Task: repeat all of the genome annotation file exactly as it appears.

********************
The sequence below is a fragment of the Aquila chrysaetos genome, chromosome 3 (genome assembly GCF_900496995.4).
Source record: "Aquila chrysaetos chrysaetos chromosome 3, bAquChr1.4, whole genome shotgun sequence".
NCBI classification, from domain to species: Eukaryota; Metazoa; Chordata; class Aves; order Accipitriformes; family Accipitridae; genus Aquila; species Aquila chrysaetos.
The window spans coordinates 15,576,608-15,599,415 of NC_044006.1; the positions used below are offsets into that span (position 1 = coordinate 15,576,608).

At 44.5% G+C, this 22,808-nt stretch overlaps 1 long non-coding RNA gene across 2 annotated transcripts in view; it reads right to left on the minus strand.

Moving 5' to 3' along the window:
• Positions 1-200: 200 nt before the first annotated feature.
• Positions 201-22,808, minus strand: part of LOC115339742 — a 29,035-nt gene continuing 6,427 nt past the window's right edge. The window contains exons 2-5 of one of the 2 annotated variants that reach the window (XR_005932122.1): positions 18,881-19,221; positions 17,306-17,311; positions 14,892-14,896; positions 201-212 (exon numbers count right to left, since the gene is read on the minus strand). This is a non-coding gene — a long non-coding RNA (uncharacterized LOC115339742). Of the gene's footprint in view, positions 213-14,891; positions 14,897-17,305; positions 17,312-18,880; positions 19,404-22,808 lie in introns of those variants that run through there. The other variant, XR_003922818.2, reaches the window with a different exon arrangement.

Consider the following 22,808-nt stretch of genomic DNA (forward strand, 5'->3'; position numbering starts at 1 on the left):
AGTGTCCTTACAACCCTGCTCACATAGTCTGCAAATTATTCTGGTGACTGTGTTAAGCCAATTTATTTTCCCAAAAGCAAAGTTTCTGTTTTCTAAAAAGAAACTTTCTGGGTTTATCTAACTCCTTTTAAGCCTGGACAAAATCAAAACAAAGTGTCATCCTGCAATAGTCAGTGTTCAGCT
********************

The sequence below is a fragment of the Aquila chrysaetos genome, chromosome 3 (genome assembly GCF_900496995.4).
Source record: "Aquila chrysaetos chrysaetos chromosome 3, bAquChr1.4, whole genome shotgun sequence".
NCBI classification, from domain to species: Eukaryota; Metazoa; Chordata; class Aves; order Accipitriformes; family Accipitridae; genus Aquila; species Aquila chrysaetos.
The window spans coordinates 15,576,608-15,599,415 of NC_044006.1; the positions used below are offsets into that span (position 1 = coordinate 15,576,608).

At 44.5% G+C, this 22,808-nt stretch overlaps 1 long non-coding RNA gene across 2 annotated transcripts in view; it reads right to left on the minus strand.

Moving 5' to 3' along the window:
• Positions 1-200: 200 nt before the first annotated feature.
• Positions 201-22,808, minus strand: part of LOC115339742 — a 29,035-nt gene continuing 6,427 nt past the window's right edge. The window contains exons 2-5 of one of the 2 annotated variants that reach the window (XR_005932122.1): positions 18,881-19,221; positions 17,306-17,311; positions 14,892-14,896; positions 201-212 (exon numbers count right to left, since the gene is read on the minus strand). This is a non-coding gene — a long non-coding RNA (uncharacterized LOC115339742). Of the gene's footprint in view, positions 213-14,891; positions 14,897-17,305; positions 17,312-18,880; positions 19,404-22,808 lie in introns of those variants that run through there. The other variant, XR_003922818.2, reaches the window with a different exon arrangement.

Consider the following 22,808-nt stretch of genomic DNA (forward strand, 5'->3'; position numbering starts at 1 on the left):
AGTGTCCTTACAACCCTGCTCACATAGTCTGCAAATTATTCTGGTGACTGTGTTAAGCCAATTTATTTTCCCAAAAGCAAAGTTTCTGTTTTCTAAAAAGAAACTTTCTGGGTTTATCTAACTCCTTTTAAGCCTGGACAAAATCAAAACAAAGTGTCATCCTGCAATAGTCAGTGTTCAGCT